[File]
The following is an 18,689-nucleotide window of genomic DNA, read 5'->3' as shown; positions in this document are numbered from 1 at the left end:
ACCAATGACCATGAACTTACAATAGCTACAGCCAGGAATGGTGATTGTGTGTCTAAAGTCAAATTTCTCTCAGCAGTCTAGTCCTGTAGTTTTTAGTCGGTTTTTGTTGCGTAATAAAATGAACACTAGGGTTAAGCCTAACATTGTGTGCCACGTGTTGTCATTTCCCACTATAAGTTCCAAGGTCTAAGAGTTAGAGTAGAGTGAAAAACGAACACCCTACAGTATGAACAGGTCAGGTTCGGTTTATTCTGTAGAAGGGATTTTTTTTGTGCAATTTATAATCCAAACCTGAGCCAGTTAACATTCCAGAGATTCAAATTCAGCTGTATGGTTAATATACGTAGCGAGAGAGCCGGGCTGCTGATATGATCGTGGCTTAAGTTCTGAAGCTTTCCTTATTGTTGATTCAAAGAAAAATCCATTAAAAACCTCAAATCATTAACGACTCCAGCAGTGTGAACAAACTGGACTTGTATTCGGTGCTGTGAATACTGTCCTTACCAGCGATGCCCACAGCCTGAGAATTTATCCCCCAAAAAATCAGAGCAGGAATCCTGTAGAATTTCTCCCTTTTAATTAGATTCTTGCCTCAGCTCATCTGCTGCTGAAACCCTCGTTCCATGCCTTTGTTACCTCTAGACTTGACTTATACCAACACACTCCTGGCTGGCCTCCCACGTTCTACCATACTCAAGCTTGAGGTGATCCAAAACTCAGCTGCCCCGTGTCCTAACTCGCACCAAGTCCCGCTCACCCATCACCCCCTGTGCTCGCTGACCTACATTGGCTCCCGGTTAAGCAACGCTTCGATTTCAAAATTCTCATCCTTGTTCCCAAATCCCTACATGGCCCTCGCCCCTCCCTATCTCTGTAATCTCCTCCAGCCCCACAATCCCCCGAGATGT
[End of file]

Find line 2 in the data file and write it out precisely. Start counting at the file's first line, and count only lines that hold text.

ACCAATGACCATGAACTTACAATAGCTACAGCCAGGAATGGTGATTGTGTGTCTAAAGTCAAATTTCTCTCAGCAGTCTAGTCCTGTAGTTTTTAGTCGGTTTTTGTTGCGTAATAAAATGAACACTAGGGTTAAGCCTAACATTGTGTGCCACGTGTTGTCATTTCCCACTATAAGTTCCAAGGTCTAAGAGTTAGAGTAGAGTGAAAAACGAACACCCTACAGTATGAACAGGTCAGGTTCGGTTTATTCTGTAGAAGGGATTTTTTTTGTGCAATTTATAATCCAAACCTGAGCCAGTTAACATTCCAGAGATTCAAATTCAGCTGTATGGTTAATATACGTAGCGAGAGAGCCGGGCTGCTGATATGATCGTGGCTTAAGTTCTGAAGCTTTCCTTATTGTTGATTCAAAGAAAAATCCATTAAAAACCTCAAATCATTAACGACTCCAGCAGTGTGAACAAACTGGACTTGTATTCGGTGCTGTGAATACTGTCCTTACCAGCGATGCCCACAGCCTGAGAATTTATCCCCCAAAAAATCAGAGCAGGAATCCTGTAGAATTTCTCCCTTTTAATTAGATTCTTGCCTCAGCTCATCTGCTGCTGAAACCCTCGTTCCATGCCTTTGTTACCTCTAGACTTGACTTATACCAACACACTCCTGGCTGGCCTCCCACGTTCTACCATACTCAAGCTTGAGGTGATCCAAAACTCAGCTGCCCCGTGTCCTAACTCGCACCAAGTCCCGCTCACCCATCACCCCCTGTGCTCGCTGACCTACATTGGCTCCCGGTTAAGCAACGCTTCGATTTCAAAATTCTCATCCTTGTTCCCAAATCCCTACATGGCCCTCGCCCCTCCCTATCTCTGTAATCTCCTCCAGCCCCACAATCCCCCGAGATGT